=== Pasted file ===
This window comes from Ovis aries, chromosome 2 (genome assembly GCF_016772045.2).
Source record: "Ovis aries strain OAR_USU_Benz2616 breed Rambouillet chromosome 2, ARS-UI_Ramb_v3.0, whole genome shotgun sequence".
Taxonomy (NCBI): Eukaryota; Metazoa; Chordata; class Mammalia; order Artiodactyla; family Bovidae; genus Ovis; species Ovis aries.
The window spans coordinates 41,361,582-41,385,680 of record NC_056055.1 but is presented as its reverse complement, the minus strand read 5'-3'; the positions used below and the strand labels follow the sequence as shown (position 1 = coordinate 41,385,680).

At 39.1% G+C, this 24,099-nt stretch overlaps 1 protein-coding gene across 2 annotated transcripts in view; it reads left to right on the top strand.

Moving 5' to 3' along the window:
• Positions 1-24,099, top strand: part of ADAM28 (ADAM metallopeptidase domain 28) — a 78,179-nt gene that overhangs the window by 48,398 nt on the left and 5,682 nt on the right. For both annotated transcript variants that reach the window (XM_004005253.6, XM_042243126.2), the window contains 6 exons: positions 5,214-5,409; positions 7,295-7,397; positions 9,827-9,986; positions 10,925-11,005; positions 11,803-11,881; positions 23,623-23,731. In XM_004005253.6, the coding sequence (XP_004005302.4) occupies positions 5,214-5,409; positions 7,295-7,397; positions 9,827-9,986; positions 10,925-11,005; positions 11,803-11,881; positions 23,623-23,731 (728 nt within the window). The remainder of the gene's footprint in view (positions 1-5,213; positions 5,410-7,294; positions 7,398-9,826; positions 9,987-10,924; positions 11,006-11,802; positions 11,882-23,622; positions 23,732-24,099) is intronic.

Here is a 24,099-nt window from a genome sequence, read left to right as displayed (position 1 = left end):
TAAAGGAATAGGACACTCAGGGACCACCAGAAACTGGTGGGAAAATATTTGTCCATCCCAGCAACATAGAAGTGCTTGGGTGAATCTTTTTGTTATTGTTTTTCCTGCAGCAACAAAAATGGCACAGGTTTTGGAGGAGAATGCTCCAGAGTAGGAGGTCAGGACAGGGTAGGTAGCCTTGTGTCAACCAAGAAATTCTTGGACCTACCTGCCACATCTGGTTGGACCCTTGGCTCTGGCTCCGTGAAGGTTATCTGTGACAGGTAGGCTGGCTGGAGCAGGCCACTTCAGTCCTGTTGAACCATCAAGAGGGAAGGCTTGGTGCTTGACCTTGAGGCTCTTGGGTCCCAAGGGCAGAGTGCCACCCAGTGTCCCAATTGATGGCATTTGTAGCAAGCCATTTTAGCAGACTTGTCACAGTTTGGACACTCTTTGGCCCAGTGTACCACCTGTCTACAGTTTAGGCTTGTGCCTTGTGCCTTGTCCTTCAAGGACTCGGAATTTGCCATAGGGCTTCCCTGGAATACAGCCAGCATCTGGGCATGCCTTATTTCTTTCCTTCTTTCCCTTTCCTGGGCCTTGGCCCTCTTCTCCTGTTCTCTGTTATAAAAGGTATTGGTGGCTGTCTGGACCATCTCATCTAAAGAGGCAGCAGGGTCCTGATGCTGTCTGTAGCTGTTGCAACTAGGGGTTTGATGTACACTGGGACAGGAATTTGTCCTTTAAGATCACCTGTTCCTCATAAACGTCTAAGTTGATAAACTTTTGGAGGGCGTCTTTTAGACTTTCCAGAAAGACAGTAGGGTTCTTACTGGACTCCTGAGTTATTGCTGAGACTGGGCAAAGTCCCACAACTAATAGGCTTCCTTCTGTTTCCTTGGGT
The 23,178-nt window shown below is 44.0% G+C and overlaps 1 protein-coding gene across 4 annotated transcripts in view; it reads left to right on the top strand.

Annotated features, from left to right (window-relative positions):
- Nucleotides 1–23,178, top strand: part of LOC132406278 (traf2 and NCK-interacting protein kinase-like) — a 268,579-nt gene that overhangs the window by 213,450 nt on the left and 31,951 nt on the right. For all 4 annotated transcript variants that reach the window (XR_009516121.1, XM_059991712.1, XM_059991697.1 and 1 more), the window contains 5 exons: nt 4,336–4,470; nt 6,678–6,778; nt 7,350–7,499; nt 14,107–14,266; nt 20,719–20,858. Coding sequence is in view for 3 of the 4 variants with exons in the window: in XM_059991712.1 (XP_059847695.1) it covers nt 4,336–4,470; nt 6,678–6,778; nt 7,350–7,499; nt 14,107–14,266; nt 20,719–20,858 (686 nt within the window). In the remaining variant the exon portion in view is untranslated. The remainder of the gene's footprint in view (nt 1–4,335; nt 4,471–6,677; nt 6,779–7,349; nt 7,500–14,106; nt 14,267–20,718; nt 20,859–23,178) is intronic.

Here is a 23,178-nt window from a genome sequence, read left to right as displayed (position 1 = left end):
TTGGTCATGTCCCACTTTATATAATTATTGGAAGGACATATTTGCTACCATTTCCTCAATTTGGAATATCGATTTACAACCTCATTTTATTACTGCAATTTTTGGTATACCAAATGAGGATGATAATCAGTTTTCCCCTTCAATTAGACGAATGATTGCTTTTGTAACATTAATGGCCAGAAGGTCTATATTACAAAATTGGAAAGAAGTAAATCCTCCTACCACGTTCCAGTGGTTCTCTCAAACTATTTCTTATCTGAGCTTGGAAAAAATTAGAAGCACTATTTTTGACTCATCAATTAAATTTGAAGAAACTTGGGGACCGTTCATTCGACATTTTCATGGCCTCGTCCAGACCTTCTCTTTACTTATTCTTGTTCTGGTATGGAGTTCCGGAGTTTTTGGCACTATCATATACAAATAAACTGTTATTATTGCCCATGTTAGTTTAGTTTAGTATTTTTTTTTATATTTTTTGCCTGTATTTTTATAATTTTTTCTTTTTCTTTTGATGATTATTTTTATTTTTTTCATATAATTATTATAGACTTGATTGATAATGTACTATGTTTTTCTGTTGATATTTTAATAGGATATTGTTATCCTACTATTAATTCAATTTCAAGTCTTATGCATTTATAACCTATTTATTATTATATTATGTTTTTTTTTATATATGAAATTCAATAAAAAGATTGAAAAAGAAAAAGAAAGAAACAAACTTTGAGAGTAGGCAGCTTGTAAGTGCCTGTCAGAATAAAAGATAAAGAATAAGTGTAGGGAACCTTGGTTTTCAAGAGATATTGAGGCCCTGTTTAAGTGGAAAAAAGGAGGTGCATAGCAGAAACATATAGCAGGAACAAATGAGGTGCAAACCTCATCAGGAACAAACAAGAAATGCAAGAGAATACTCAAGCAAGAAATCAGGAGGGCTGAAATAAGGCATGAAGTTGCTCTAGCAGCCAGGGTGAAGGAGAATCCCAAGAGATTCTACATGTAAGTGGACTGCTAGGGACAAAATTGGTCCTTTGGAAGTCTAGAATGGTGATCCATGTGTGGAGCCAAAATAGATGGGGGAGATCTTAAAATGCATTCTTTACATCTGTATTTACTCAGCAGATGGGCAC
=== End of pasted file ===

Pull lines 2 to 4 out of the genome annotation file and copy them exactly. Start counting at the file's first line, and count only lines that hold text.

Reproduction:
Source record: "Ovis aries strain OAR_USU_Benz2616 breed Rambouillet chromosome 2, ARS-UI_Ramb_v3.0, whole genome shotgun sequence".
Taxonomy (NCBI): Eukaryota; Metazoa; Chordata; class Mammalia; order Artiodactyla; family Bovidae; genus Ovis; species Ovis aries.
The window spans coordinates 41,361,582-41,385,680 of record NC_056055.1 but is presented as its reverse complement, the minus strand read 5'-3'; the positions used below and the strand labels follow the sequence as shown (position 1 = coordinate 41,385,680).